A random series of Halloween movie posts: A meditation on the Halloweens, mostly the first.

Happy Halloween, everyone! This series of posts has been a lot of fun for me to write and I hope it’s been fun to read. Let’s round this off with the appropriate franchise.

Halloween

For my money, the best Halloweens are the original and H20. I will admit this assessment is not based on a viewing experience that is either thorough, or impartial–I’ve only watched about ten minutes of 6, have only seen 2 once or twice, and haven’t seen 3 (although I’ve heard that if you can get over that one not being connected to the rest of the franchise, it’s a good movie in its own right, and I’d like to see it) or the remakes. Nevertheless, I maintain the right to be shamelessly biased on my own blog, and I maintain that the first and seventh are the best Halloween movies because they are the ones where Laurie a) is in the whole movie and b) gets to be awesome. She’s in the whole movie in the second one, but decidedly less awesome, and we will not speak of the eighth).

Michael Myers is a great, classic villain, yes. But horror movies in which the villain is basically the protagonist are a dime a dozen. And at the end of the day, I guess I’m just not really a villain girl. I love a good villain, but I love seeing them battle a good hero, someone I can get invested in and root for. And in the Halloween franchise, Laurie is it for me. An argument could be made for Loomis being the hero, but he just doesn’t strike me as hero material–he’s the wise but cryptic older guy that people don’t listen to as much as they should, Obi-Wan to Laurie’s Luke Skywalker and Michael’s Darth Vader. Jamie is cute as a button and the idea that Michael’s evil might be hereditary is an interesting horror movie premise, but she’s not really hero material either, and watching Michael Myers chase a little girl around for two movies just seems unsporting in a way that watching him chase teenagers around somehow doesn’t.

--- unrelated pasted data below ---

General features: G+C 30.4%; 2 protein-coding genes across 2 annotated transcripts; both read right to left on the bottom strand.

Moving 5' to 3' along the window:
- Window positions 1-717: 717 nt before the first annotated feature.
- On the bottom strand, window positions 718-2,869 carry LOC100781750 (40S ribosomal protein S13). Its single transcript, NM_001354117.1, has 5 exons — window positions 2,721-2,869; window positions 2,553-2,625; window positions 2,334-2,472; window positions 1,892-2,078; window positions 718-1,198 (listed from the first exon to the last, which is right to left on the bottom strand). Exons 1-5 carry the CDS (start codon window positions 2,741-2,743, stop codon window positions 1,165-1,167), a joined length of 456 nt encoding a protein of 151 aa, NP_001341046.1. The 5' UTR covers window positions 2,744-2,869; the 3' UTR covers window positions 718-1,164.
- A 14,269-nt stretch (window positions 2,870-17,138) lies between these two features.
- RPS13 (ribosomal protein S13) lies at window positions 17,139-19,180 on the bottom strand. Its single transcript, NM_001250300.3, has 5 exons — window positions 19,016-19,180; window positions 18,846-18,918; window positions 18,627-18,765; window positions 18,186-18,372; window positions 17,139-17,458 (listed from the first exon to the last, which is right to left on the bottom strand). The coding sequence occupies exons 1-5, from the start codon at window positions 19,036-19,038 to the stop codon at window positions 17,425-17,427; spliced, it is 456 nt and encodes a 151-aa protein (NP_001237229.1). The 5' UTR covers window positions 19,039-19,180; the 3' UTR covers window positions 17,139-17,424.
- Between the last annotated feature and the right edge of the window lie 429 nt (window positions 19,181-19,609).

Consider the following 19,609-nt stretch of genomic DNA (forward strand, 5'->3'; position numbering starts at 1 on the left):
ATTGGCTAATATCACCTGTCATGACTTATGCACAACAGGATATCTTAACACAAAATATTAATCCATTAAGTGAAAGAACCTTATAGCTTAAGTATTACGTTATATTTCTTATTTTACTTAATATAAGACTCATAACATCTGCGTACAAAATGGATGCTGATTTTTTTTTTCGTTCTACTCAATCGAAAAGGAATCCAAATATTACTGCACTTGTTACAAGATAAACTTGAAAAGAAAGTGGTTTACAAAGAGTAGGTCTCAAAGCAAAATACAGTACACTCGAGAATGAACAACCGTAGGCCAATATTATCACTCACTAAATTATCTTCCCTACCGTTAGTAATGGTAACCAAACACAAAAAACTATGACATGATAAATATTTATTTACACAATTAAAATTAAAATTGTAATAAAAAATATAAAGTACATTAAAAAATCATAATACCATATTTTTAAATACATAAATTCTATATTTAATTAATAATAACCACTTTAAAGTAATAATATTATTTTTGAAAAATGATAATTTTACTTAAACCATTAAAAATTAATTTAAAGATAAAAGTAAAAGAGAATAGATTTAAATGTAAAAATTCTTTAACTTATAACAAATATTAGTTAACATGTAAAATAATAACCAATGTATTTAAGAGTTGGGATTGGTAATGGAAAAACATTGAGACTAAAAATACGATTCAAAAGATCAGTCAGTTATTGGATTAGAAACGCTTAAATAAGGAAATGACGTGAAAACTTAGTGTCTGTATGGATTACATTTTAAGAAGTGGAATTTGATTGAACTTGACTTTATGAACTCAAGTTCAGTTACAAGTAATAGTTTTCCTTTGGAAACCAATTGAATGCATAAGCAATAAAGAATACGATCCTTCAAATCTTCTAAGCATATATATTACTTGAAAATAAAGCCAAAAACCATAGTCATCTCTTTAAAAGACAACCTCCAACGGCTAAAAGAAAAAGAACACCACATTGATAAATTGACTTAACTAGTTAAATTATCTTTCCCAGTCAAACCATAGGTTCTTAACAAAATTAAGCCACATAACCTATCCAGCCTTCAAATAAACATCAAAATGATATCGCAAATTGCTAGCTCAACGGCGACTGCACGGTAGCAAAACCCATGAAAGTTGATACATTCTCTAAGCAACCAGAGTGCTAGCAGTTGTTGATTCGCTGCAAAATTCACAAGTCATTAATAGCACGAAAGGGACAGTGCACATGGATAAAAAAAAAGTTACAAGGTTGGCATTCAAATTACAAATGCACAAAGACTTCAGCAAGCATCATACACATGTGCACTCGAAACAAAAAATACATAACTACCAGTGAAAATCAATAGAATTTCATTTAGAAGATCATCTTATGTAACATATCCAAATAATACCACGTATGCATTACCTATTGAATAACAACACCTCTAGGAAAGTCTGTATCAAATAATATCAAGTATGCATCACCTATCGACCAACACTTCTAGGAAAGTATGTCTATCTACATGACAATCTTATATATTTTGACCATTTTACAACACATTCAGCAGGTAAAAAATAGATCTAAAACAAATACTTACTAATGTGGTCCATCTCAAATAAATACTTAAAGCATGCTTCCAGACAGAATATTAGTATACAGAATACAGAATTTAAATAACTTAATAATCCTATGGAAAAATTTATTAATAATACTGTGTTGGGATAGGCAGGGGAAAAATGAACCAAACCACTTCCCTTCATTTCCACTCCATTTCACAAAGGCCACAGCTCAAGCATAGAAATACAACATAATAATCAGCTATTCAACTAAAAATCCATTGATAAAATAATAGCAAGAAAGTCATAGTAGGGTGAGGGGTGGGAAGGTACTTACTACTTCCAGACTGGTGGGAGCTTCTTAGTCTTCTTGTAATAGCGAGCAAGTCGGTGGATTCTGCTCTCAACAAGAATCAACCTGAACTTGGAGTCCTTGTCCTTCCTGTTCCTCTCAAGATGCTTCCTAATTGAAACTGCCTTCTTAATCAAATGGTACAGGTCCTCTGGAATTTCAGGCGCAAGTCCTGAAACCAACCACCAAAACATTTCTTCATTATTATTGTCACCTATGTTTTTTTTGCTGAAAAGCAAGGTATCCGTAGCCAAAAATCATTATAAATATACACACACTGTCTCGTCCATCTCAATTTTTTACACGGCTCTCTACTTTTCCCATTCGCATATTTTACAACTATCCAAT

So in the end, Michael is only really compelling to me when he’s facing off with Laurie, and that’s why I rank H20 as a favorite alongside the original. Sure, the original was a game-changer for the genre and H20 is basically one more trope-fest following in the original’s footsteps, but how many other trope-fests have Laurie Strode coming face-to-face with her greatest fear, gripping an axe as she strides towards a long-awaited family reunion?

But I’m getting ahead of myself. Before Laurie was a pretty badass functional alcoholic headmistress, she was a teenage babysitter. And she was pretty badass then, too. Halloween may have popularized the whole virginal final girl thing, but of course it’s not that simple. For a good portion of the film, Laurie survives only because of Michael’s desire to play cat and mouse with her, which isn’t very comforting. But given a chance to realize what’s happening and react to it (something Annie, Bob, and Lynda don’t get–by the time they realize they’re in danger, they’re already dead), Laurie fights back. And what impresses me so much about her in the first movie is that even as a teenager thrust into this terrifying situation, she holds it together. She protects the children who are in her care, she doesn’t flinch or cry when she says “I killed him”, and even as she’s cowering and screaming in a closet while Michael hacks at the door, she’s also fashioning a crude weapon out of a household object. She spends most of the second movie so heavily in shock and sedated that she’s either immobile or crawling and she still–with no markmanship training that we are aware of–manages to shoot Michael’s eyes out. Laurie doesn’t survive because she’s a virgin–she survives because she’s a survivor.

Which brings us to H20. I really love 20-years-later Laurie. She’s obviously messed up and self-medicating with alcohol. She’s still living in fear, and it’s putting a growing strain on her relationship with her son. But when the thing she’s spent decades being afraid of comes to pass, she doesn’t fall apart. She knows exactly what to do, and she knows that this time, if she wants it to be over, she’s going to have to make sure it’s over.

And then it was over and there was never another sequel or a remake. Yaaaaaaaaay!

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